Unlike many commentary series, the Brazos Theological Commentary is written by theologians rather than biblical scholars in the traditional sense. The guiding theological framework for the perspective of the series is the Nicene Creed, which is arguably the most important doctrinal statement in the history of the church. Individual writers are not held to any particular translation to use as the base for the commentary, and they are not even restricted to format. Some commentators may write verse by verse, while others focus more on a passage at a time. The outlook of the series is purposefully ecumenical in scope. Thus, the Brazos series results in a very eclectic, but extremely readable exposition of the Scriptures.
Click/tap the image above for a larger view of Jaroslav Pelikan's introduction to Acts in the Brazos Theological Commentary.
Consider this excerpt on Matthew 4 from well-known theologian Stanley Hauerwas. Note his use of biblical content, theology, and historical insight—all intertwined into a cohesive explorationof the temptation of Jesus:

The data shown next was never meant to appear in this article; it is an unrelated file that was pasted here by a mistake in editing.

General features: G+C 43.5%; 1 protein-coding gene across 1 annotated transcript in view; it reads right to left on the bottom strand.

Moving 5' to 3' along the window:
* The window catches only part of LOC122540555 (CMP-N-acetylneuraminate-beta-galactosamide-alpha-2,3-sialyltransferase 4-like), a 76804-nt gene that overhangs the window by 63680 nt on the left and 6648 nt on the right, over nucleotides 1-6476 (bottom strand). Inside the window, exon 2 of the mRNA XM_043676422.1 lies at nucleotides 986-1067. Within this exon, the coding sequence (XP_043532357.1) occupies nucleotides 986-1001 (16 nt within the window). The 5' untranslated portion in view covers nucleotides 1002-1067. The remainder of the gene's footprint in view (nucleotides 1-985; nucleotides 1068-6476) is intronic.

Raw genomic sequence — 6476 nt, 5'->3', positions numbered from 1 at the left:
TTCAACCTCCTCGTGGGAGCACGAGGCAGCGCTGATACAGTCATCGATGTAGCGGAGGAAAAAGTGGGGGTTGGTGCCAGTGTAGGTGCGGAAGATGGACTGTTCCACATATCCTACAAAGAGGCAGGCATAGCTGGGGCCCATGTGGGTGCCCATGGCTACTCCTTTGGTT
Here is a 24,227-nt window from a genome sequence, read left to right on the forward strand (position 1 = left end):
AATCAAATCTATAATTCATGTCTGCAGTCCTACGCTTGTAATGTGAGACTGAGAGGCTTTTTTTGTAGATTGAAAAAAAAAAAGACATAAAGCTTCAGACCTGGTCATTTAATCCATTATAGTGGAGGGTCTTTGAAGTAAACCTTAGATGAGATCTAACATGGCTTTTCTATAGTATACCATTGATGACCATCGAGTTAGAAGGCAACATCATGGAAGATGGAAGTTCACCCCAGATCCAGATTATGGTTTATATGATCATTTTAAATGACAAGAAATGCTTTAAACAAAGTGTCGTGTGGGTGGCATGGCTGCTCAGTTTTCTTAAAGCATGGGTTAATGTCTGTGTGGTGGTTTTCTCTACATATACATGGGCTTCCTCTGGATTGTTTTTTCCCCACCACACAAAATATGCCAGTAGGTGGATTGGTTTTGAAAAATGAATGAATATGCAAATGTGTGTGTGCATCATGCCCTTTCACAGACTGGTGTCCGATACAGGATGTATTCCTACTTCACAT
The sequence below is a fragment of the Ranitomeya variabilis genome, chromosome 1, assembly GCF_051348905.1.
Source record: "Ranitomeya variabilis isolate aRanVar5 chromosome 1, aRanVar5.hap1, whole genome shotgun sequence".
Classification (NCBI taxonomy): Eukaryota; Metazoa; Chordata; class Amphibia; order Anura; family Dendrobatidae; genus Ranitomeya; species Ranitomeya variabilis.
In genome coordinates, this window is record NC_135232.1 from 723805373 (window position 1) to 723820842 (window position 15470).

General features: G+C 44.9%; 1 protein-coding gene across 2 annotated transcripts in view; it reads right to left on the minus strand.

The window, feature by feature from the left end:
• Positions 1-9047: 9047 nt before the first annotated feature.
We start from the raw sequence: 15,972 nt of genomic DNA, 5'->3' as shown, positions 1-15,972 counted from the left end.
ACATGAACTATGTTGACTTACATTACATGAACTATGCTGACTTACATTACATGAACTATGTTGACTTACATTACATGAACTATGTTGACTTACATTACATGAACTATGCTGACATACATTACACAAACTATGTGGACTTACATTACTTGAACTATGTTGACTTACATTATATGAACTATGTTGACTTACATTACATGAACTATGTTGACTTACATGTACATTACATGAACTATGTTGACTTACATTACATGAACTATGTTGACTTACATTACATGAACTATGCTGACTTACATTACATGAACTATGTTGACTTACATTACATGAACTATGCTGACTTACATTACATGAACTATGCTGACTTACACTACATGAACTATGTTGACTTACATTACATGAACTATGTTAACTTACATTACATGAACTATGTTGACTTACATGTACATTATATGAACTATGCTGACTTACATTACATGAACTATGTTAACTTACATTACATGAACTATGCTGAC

The devil, therefore, thinking that Jesus’s fast might have weakened him, approaches Jesus just as he had approached Eve. Eating may be the devil’s first line of attack because eating gets to the heart of our dependency—a dependency we try to deny. He initiates a conversation with Jesus, as he had Eve, with what seems to be an innocent remark, but a remark designed to create doubt: “Did God say, ‘You shall not eat from any tree in the garden?’” (Gen. 3:1). “If you are the Son of God, command these stones to become loaves of bread” (Matt. 4:3). The trick, of course, that Eve did not recognize is to try to answer the devil on the devil’s own terms. Bonhoeffer observes that Eve’s disobedience began as soon as she assumed that she could answer the serpent’s question on God’s behalf, for the question was designed to suggest that she and Adam could go behind the word of God and establish for themselves what the word entailed. In short, the devil’s question invited them to assume that they were equal with God. Bonhoeffer notes, therefore, that the serpent is a representative of religion because his question is “religious,” assuming that the questioner knows more about God than can be known by a creature (1962, 66–69).